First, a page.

Tuesday, July 24, 2012

Are You Guaranteed protection From A Collision When ON ATC's Radar...

When flying VFR either with or without a flight plan, are you guaranteed  protection from a collision with ground based objects as towers or hills, when on ATC’s radar screen? No you are not. Unless you are on an IFR flight plan and communicating with an ATC facility, ATC has no responsibility for warning you of danger ahead.  
A recent accident, taken from the FAA accident file offers a clear example of this. An ATP pilot with 22,000 hours of flight time, flying a King Air C-90 was on a repositioning flight from a nearby Pennsylvania airport to Morganton,WV (MGW). The trip was of no more than about 30 miles, tops 15 minutes in a King Air. No flight plan had been filed. The pilot initially climbed to 3100 ft.  Before entering the MGW airspace, the pilot called Clarksburg Approach Control approach control and was given a discrete transponder code.  Approximately 9 miles east of the airport the controller advised the pilot he was “Radar Contact”. At that time the plane was at 3100 ft and began descent to 3000ft. Not soon after the plane struck a communications tower.

Had the pilot filed an IFR flight plan, ATC would almost certainly have warned the pilot of the ground hazard and/or given immediate vectors around it. The other thing seemingly missing from this pilots flight bag was a current VFR map. Had the pilot studied the map before taking off, or even enroute, he would have noted the presence of two towers east of his destination. The highest one had an elevation of 2651 ft with other high ones around and mountains just over 3000 ft in elevation slightly to the north.

Now that we are in the midst of a very hot summer, we should all be prepared for the inevitable thunderstorm somewhere along our route of flight. Reviewing another recent accident, this one in Florida, should cause anyone who thinks about penetrating an area of moderate or severe thunderstorm activity, to think again.

A Pilatus aircraft flown by a private pilot with instrument rating took off midday from Lake Wales enroute Junction City Kansas. He filed for 26000 ft ( must be nice to have a turboprop). Not soon after takeoff not yet at flight level 260, Center advised the pilot of an area of precipitation with moderate, heavy and extreme echoes. The latter two are worthy of note. He was advised to deviate to the right and advise center when clear of the weather etc. Well, reading the description of the ensuing flight, it  sounds as if the pilot got into more than he could handle and ended up spinning, with loss of control, ending up in a pile of wreckage with all dead.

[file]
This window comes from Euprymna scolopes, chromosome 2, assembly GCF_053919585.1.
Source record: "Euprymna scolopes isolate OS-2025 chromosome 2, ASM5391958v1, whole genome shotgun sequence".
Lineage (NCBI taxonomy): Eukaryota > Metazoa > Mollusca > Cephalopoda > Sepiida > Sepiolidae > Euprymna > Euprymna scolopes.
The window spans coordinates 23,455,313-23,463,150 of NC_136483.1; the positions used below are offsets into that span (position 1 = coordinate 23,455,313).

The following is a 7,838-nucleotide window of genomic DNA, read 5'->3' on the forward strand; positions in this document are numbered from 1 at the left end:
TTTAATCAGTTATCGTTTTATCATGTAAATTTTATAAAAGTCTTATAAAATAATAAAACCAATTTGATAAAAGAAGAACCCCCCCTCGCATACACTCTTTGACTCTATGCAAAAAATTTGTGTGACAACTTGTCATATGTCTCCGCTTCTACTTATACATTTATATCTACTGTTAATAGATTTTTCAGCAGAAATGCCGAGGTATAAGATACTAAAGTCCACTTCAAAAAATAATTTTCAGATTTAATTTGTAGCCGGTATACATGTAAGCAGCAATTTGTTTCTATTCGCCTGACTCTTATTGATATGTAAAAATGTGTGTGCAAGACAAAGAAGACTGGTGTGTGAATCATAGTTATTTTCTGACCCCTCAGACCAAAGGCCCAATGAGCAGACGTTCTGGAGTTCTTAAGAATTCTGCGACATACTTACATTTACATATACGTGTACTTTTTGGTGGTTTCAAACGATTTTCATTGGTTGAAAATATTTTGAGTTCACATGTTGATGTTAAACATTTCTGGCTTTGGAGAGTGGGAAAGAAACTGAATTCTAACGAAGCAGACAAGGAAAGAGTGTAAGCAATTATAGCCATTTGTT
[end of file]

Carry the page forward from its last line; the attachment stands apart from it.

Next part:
The message here is that even if you have onboard radar*, don’t assume that you can see through all the bad stuff and sort it all out. I don’t think even the big guys with the best radars can penetrate, or would try to bust through a storm that contains extreme echoes (meaning severe turbulence, icing and hail,?tornado)**. This kind of weather is more appropriately handled by a 180 degree turn, and a rescheduled flight, when encountered by a relatively slow non-airliner type plane. The moral: you can’t always continue, but may have to land and reconsider things. Always leave yourself an out!
So, as always, fly safely and well, and be mentally prepared for what may lie ahead.

Some interesting reference articles on the topic of flying with thunderstorms around are:
*On A Mission: Best Practices ON Thunderstorm Avoidance; www.AviationSafetyMagazine.com

**Various blogs about dealing with thunderstorms, Nexrad vs on board radar etc; www.AVWeb .com, Jun3, 2012-AvWeb Insider

PS- Almost all the articles say:Nexrad for strategy,airborne radar for close in work. But all say bewary.